Simrad HALO radar at the 2015 Melbourne Boat Show


Simrad HALO electronics Simrad HALO electronics
Simrad HALO marine electronics Simrad HALO marine electronics
Simrad Halo Radar 6ft Simrad Halo Radar 6ft

Simrad says HALO will revolutionise marine radar not only when it comes to performance and clarity, but also price.

Simrad HALO radar at the 2015 Melbourne Boat Show
It took 10 years and $15 million to develop Simrad HALO radar.

 

  • New Simrad HALO radar marine electronics available as a 3, 4 and 6ft unit.

 

  • Simrad says HALO is the first recreationally available, open scanner, solid state radar.

 

The Simrad HALO radar display at the Melbourne Boat Show certainly drew a few admirers, and while the company’s pulse compression marine electronics technology is certainly impressive, there’s little doubt the "Bird Finder" feature is the one that has caught the attention of offshore fishermen.

 

Simrad HALO

Simrad HALO radar took 10 years and $15 million to develop, Ken Thompson from Simrad Australia told Trade-a-Boat at the 2015 Melbourne Boat Show.

"Simrad was the first brand to bring out a solid state radar," he says. "It’s really good for navigation purposes, anti-collision, in close. But everyone always wanted that longer range performance. That’s where the new Simrad HALO radar has come into it."

 

Hoes does it work?

Ken Thompson says the key difference with Simrad HALO is the fact that it’s a solid state unit, whereas similar units from competing manufacturers run a magnetron.

"The next version of the solid state radars are your top-end commercial stuff; you’re talking $100,000-plus for the same sort of thing. So this is the first recreationally available, open scanner, solid state radar — ever," says Ken Thompson.

He says anyone can transmit a signal, but processing the signal with enough clarity is the trick.

"The Simrad HALO radar system uses what is known as pulse compression. Every other radar emits a large pulse, transmits, and simply receives. The trouble with that is that if you’re trying to see stuff in close — and yet still transmit 16 nautical miles — the signal not only comes back way too long, but all the in-close targets look blurry," he says.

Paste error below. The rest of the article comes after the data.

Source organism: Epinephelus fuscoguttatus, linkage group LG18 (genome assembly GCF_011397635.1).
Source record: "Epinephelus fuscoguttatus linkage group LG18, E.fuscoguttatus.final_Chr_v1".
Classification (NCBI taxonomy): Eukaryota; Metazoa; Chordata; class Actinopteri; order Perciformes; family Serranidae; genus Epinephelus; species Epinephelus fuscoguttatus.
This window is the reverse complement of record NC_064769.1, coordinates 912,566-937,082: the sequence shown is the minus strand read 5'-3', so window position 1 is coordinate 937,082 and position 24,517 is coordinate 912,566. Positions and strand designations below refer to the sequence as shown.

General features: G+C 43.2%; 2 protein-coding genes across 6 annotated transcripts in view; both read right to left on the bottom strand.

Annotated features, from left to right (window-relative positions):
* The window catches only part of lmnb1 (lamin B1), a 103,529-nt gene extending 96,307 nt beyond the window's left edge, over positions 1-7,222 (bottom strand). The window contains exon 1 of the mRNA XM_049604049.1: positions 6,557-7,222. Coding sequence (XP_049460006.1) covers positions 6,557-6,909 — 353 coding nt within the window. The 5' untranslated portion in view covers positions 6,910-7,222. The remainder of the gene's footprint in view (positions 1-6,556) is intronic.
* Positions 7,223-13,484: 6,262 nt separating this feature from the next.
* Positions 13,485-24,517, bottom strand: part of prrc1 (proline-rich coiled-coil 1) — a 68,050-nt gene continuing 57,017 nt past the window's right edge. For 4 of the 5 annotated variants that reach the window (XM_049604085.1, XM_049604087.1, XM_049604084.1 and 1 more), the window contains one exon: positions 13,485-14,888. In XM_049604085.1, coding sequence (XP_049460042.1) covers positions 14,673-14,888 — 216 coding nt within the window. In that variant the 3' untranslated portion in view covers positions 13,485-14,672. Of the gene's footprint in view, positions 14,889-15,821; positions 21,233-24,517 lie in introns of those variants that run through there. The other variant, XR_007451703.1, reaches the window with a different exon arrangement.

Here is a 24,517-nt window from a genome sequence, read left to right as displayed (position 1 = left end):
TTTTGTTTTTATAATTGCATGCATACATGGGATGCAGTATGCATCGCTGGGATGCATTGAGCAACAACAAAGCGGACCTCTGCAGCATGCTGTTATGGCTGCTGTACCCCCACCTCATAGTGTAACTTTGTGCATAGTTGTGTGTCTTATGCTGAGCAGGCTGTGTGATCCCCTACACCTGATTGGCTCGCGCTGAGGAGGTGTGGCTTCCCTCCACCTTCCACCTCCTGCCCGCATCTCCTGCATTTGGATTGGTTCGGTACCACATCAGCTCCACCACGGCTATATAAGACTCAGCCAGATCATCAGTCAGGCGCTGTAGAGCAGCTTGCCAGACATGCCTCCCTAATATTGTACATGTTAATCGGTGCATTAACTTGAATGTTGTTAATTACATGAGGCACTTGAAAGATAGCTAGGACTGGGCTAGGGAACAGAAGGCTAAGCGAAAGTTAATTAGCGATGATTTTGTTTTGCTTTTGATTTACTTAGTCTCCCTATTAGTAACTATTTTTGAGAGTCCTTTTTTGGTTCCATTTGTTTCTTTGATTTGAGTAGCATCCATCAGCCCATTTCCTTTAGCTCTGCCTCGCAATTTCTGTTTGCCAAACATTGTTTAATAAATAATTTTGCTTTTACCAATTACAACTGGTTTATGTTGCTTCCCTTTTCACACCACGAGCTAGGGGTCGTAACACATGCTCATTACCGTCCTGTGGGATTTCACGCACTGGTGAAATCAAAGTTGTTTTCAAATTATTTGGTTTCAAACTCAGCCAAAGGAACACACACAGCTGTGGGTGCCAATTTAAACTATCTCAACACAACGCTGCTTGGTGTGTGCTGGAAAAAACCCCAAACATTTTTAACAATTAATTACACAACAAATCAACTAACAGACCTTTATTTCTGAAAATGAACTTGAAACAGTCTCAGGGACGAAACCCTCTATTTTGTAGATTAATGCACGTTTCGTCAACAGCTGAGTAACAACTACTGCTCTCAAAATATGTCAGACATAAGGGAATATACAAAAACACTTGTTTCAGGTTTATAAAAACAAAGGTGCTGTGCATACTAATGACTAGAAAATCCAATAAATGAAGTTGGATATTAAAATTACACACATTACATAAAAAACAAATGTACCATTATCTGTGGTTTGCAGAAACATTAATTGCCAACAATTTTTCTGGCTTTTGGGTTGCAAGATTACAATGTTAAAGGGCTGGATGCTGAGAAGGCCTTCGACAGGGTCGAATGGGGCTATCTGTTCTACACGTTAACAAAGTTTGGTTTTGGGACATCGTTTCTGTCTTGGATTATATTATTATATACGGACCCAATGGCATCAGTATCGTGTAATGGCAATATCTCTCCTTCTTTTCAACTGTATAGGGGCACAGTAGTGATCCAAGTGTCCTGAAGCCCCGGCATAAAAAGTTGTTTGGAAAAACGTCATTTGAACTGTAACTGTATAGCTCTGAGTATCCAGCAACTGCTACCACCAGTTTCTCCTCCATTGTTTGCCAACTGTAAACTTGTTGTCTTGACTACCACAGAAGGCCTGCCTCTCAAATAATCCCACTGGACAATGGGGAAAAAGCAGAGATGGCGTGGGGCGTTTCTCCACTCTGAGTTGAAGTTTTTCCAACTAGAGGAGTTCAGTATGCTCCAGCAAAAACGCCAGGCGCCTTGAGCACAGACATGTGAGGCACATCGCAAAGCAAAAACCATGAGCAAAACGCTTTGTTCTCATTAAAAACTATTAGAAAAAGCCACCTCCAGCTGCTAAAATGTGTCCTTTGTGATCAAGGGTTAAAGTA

"With pulse compression you’ve got seven different CHIRP ranges, just like on the sounders. Each is designed for a specific range. You’ve got one that’s a small pulse that covers up to say the first 30m. Then there’s another one that does the next kilometre. Then there’s another one that does the next few kilometres after that, right through to the longest pulse. The actual transmission time is nearly 18 nautical miles just for the pulse itself. But, that’s what helps you pick up weather at 64 nautical miles."

So what made it possible for Simrad HALO radar to function with such clarity?

"Gallium nitride," quips Ken Thompson. Though it sounds like something from a Doctor Who episode, gallium nitride — GaN for short — is a crystal used in semiconductors and one of the key components to Simrad HALO radar.

"It’s the actual material we use to transmit the signals. Back when this product was first coming out, phone manufacturers were looking for something that can do that. It wasn’t widely available and was very expensive. That one little part is what actually gets this whole project together."

 

Simrad HALO price

The Simrad HALO radar price starts from around $7000 to just over $8000 for the 6ft version. This price covers the scanner so you need to add $2000 to $3000 for the Simrad domes.

"You feel it’s a bit of a jump but when you see the difference between this and $100,000," says Ken Thompson.

And wait until you see the Bird Finder in operation, which offers incredible clarity for identifying birds.

 


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